Scale Prevention

Barista

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Every veteran barista has a scale-related horror story. It can be as simple as a clogged group head or as expensive as a destroyed heating element. The fact is, unless you are actively preventing it, scale is accumulating in your café right now.

Simply put, scale refers to the mineral deposits that amass when water with calcium and magnesium is heated. Ted R. Lingle writes in The Coffee Brewing Handbook, “These deposits occur as the water is heated and the calcium and magnesium make water combine with silica, sulfate, and carbonate to precipitate out of the solution and attach to metallic surfaces.” As these minerals accumulate they interfere with proper machine function by blocking valves and interfering with heat transfer. Because scale build-up does not affect the taste of the water, it often goes unchecked until substantial damage is done.

Pure water is, of course, made up of two hydrogen molecules bonded with one oxygen molecule. While using pure water would completely eliminate scaling, it is neither available in quantities necessary to run a café nor desirable for coffee flavor. The exact amount is debated, but some mineral content is necessary to aid proper extraction during the brewing process.

“There is a sweet spot where coffee flavor is maximized and equipment integrity is maintained,” says Maxwell Colonna-Dashwood, three-time UK Barista Champion and co-author of Water for Coffee. The forthcoming book is based on extensive scientific research Colonna-Dashwood carried out with co-author Christopher H. Hendon, a computational chemist who works as a post-doctoral scholar at MIT. Colonna-Dashwood met Hendon while Hendon was completing his doctoral studies at the University of Bath, where Colonna-Dashwood co-owns two cafés. The two bonded over their mutual interest in each other’s field. Colonna-Dashwood says, “Our goal was to improve each of our understandings of the water we are working with and how that differs place to place.”

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Scale taken out of an espresso machine. (Photos by Cory Eldridge.)

Water hardness is normally calculated by adding the calcium and magnesium content together, but Colonna-Dashwood and Hendon discovered that sum is insufficient. The two minerals behave differently during brewing and should be analyzed separately. “In our book we present a chart that pairs these two components against each other, charting the likely impact on flavor, as we have more or less of each in the brew water,” says Colonna-Dashwood.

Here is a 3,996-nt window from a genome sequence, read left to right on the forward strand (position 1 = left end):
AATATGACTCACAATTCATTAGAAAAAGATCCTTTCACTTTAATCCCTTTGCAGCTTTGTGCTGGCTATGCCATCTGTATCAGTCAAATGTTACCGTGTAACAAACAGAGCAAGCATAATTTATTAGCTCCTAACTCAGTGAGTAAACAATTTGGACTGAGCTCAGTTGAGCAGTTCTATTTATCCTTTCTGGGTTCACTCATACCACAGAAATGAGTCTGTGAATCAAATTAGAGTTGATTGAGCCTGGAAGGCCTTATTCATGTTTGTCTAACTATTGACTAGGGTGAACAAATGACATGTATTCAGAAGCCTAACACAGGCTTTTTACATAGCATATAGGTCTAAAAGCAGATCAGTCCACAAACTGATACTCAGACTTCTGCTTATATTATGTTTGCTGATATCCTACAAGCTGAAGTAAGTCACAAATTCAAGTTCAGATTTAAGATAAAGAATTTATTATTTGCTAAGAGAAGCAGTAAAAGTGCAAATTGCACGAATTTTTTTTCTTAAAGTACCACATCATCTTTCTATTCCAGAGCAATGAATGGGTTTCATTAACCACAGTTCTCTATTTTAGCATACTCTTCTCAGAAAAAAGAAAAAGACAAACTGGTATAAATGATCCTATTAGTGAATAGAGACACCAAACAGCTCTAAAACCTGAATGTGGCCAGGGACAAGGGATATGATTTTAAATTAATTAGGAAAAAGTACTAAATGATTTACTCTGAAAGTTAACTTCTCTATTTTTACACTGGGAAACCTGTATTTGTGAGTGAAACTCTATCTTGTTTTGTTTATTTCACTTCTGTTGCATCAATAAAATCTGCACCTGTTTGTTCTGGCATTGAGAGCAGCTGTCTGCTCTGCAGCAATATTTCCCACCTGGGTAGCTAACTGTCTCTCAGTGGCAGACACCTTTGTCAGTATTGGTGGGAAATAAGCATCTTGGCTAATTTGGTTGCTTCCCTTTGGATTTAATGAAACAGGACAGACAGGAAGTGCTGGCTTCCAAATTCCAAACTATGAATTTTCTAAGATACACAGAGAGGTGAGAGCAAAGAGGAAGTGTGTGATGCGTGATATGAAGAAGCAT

Although Water for Coffee does share an “ideal brewing window,” the best filtration system for a specific coffee shop depends largely on the local water. “Filtration methods can be broken into two main categories at the moment—reverse osmosis and ion-exchange cartridge,” says Colonna-Dashwood. “They work in specific and different ways. In effect, the source water dictates the type of water that comes out of the other end.” Colonna-Dashwood’s café, Colonna & Smalls, uses an ion-exchange cartridge, but the water in Bath is relatively soft. More extreme circumstances might require a reverse osmosis system. Whichever system is in place, regular maintenance is needed to make sure it is functioning properly.

Colonna-Dashwood says, “The problem is that if cartridges aren’t changed regularly enough or reverse osmosis managed properly, then scale problems can hit you out of nowhere in a hard water area. The benefit of a really soft water area is that scale should almost never be a problem, but getting the best out of the coffee may be a little tricky.” Colonna-Dashwood recommends using a titration kit to test the quality of one’s water. In the States, café owners and baristas can learn more information about their local water supply from water.usgs.gov.

If your café has previously had insufficient water filtration, it will probably be necessary to descale your espresso machine. The most effective way is to disassemble the machine and remove the scale manually, either with a flat head screwdriver or a similar tool. In some circumstances it might be necessary to use a citric acid-based descaling solution. One should be cautious about using a cleaner anywhere residue could have an adverse effect on coffee flavor, such as in a water boiler. You also must check your warranty, because accessing some components of the machine could void it. In that case, call a professional technician.

The far easier option is to start with proper water filtration. Colonna-Dashwood says, “Ideal brewing waters will produce little scale, but they still have small scale potential and over time and heavy use, equipment may need descaling; but if water is carefully controlled we are talking every seven-ish years or more in a high-volume café.” In other words, do yourself a favor and make sure your water is on point.

Michael Butterworth is director of education and a barista at Quills Coffee, and the co-founder of the Coffee Compass.